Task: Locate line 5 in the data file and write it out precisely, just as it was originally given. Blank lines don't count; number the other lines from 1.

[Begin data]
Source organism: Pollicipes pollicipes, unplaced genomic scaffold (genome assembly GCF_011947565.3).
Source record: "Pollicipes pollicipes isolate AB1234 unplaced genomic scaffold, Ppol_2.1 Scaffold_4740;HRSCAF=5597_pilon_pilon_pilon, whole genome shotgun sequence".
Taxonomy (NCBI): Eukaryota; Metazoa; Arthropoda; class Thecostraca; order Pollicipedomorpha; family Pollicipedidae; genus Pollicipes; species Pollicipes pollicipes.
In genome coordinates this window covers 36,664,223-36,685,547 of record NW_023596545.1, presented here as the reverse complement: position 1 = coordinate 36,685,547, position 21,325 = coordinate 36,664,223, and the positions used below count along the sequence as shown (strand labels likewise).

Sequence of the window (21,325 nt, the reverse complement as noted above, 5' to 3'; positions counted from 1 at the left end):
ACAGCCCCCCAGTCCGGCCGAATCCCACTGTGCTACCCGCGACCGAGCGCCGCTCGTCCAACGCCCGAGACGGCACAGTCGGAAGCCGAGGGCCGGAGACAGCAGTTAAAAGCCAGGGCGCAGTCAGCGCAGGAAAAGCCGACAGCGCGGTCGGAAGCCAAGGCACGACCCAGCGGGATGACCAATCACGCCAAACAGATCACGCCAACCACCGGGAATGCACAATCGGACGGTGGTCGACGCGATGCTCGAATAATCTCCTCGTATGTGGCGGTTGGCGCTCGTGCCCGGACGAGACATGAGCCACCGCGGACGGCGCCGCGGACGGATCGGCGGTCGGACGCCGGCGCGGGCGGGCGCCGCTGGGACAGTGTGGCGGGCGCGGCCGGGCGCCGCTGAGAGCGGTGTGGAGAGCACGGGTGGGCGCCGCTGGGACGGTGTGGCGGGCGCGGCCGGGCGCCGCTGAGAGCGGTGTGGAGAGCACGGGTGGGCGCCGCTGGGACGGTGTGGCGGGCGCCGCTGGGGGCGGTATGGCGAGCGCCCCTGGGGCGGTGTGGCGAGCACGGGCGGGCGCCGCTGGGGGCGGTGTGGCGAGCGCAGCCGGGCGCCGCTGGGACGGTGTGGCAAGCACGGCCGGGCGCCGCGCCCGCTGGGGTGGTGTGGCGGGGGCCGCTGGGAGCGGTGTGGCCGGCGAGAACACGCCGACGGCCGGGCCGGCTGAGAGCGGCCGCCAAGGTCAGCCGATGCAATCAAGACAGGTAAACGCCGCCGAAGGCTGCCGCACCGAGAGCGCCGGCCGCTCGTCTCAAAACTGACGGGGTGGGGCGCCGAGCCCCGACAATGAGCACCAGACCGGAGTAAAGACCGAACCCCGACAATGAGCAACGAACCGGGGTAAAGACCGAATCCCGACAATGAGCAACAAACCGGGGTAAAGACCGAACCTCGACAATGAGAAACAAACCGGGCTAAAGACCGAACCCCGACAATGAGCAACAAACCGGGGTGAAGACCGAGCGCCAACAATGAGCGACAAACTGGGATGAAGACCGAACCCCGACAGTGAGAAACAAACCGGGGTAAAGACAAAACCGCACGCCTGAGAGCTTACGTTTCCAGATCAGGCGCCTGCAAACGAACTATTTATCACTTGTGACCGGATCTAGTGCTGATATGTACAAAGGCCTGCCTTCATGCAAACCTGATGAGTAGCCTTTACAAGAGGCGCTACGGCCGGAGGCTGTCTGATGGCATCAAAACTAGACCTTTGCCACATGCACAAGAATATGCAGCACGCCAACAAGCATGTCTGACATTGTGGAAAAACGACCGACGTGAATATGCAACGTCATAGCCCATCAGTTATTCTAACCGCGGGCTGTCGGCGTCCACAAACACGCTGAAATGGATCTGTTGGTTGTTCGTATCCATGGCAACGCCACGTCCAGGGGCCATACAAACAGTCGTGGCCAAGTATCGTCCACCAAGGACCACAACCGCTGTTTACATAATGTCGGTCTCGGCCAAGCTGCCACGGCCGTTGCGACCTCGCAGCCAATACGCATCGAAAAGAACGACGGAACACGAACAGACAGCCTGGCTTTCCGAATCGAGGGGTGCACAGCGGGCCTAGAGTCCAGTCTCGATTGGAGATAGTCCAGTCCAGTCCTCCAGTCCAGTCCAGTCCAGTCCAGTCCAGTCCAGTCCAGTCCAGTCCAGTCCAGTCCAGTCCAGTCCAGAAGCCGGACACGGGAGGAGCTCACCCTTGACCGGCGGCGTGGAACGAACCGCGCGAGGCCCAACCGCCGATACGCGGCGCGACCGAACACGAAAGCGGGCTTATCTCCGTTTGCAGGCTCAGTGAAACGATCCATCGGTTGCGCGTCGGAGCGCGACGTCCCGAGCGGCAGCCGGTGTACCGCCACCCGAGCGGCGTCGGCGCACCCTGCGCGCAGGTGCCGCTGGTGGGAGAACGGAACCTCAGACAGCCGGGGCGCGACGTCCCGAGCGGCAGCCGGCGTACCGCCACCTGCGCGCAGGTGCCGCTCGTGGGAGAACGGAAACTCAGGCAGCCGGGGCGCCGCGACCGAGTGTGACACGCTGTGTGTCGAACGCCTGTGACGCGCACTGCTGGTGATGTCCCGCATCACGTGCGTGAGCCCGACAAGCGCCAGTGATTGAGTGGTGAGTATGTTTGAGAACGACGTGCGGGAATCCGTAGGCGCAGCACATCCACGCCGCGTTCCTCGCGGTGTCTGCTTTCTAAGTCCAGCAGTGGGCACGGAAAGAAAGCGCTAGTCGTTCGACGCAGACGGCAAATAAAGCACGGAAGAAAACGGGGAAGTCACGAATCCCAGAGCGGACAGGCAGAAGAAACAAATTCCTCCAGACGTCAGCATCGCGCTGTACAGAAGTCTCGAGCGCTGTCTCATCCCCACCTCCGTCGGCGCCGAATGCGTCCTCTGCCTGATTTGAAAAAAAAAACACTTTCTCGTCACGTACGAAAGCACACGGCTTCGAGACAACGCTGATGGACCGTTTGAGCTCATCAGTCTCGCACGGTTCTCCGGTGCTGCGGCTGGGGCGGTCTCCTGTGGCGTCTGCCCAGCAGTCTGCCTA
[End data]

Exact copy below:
Sequence of the window (21,325 nt, the reverse complement as noted above, 5' to 3'; positions counted from 1 at the left end):